Online program: Curatorial introduction, lecture, video screening, sound marathon
Gaps, holes, erasures are spectral wounds in the flesh of history. In the context of the Black Atlantic and African history, how can repair – beyond material reparation – acknowledge that former and future memories, relations and possibilities can never be fully restituted? Is it possible to heal the colonial wound and what haunts the present time, in the social body and collective consciousness, retrieving missing voices, unveiled stories and reclaiming other ways of knowing, being and relating?
This edition of the New Alphabet School will focus on afro-diasporic or folk healing practices, therapeutic or shamanistic modes of cure and restoration and Indigenous, decolonial and feminist practices that hold a transformative power. What is their role in the maintenance of personal and social well-being? The lens will be on sacredness, spirituality, connection with the land and the ancestors, with the human and more-than-human elements, through dance, sound, orality and ritual ceremonies. “Healing” and the Wolof term “Faju” here are understood as a process of repairing traumatic relationships through non-Western epistemologies and cosmovisions. It is about unlearning hegemonic and Western-centric patterns, including extractivist forms of knowledge appropriation. Thus the #Healing edition is an offering to investigate the potential for “healing” society from systemic forms of oppression like colonialism, capitalism, patriarchy and modernity.
#Healing (Faju) will bring together healers, artists, practitioners and scholars to share healing traditions and technologies grounded in Indigenous and ancestral knowledge systems. Workshops und divinatory sessions will be convened online by participants of the New Alphabet School.
In cooperation with RAW Material Company, École de Sables, Bibliothèque Terme Sud and Goethe-Institut Senegal
Thursday, Feb 4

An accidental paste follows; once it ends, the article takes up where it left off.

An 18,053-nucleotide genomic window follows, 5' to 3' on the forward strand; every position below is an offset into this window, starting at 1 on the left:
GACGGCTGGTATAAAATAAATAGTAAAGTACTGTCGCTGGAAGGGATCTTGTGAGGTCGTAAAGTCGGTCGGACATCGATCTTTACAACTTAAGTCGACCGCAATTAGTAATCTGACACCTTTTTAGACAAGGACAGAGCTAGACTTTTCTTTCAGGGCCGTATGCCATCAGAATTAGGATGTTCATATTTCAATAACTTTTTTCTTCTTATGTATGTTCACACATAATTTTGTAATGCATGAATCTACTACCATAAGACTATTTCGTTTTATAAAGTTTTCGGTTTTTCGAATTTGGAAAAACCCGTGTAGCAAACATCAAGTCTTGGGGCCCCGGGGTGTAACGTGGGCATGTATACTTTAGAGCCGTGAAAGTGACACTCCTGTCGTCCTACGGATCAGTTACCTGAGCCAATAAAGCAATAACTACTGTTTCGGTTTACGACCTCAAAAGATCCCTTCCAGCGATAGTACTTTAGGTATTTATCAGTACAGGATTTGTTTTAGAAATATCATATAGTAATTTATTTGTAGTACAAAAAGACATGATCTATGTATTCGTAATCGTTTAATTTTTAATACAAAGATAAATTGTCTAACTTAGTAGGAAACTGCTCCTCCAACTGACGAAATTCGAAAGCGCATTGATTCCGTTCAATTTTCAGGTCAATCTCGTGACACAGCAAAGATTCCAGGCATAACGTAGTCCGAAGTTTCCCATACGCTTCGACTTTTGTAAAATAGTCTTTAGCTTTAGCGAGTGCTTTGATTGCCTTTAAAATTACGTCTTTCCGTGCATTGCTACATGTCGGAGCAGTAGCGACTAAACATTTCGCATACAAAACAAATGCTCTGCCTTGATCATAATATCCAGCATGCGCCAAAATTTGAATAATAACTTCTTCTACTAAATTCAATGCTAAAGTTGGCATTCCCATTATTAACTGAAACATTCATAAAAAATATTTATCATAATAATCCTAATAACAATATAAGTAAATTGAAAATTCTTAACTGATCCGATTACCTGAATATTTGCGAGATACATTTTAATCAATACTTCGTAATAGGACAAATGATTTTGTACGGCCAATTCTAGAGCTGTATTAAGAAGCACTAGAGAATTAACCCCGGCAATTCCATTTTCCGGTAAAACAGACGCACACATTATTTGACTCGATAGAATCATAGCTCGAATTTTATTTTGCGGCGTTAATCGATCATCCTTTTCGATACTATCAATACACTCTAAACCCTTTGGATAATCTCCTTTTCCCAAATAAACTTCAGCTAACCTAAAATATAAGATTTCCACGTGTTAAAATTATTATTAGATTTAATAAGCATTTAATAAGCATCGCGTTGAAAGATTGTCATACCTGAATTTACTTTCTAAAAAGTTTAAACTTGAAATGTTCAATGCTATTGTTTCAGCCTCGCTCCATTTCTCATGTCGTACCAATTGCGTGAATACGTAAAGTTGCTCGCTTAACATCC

What does it mean to be healed? The spirit of colonial, capitalist and patriarchal exploitation continues to haunt contemporary societies. It is a poison and a parasite feeding on the pain, trauma, anxiety and depression it causes in people's minds and bodies. This introduction is a gateway for the participants’ minds and spirits to connect with this program’s collective journey: It is an invocation and an invitation to tune into the frequencies of the ancestors and spirit guides through ritual practices in order to gravitate towards a vibration of healing.
We Are Waves
Performative lecture by Lionel Manga
The end of the transatlantic slave trade was followed by the era of traumatization in African countries. In his performative lecture, the author and cultural critic Lionel Manga looks at the trauma passed down from generation to generation; from the apportionment of the African continent among the colonial powers following the Berlin Conference in 1884/85 to the monotheization of large sections of the population and associated suppression of spiritual worlds to disrupted decolonization processes. Manga traces this negative force field, which slows down all vibrant dynamics and impedes political emancipation. Based on a Bantu maxim, he pursues the idea that the world is like a chimpanzee that falls down, shakes itself off and carries on its way. He encourages the audience to see themselves as waves and not to lose their faith that healing is possible.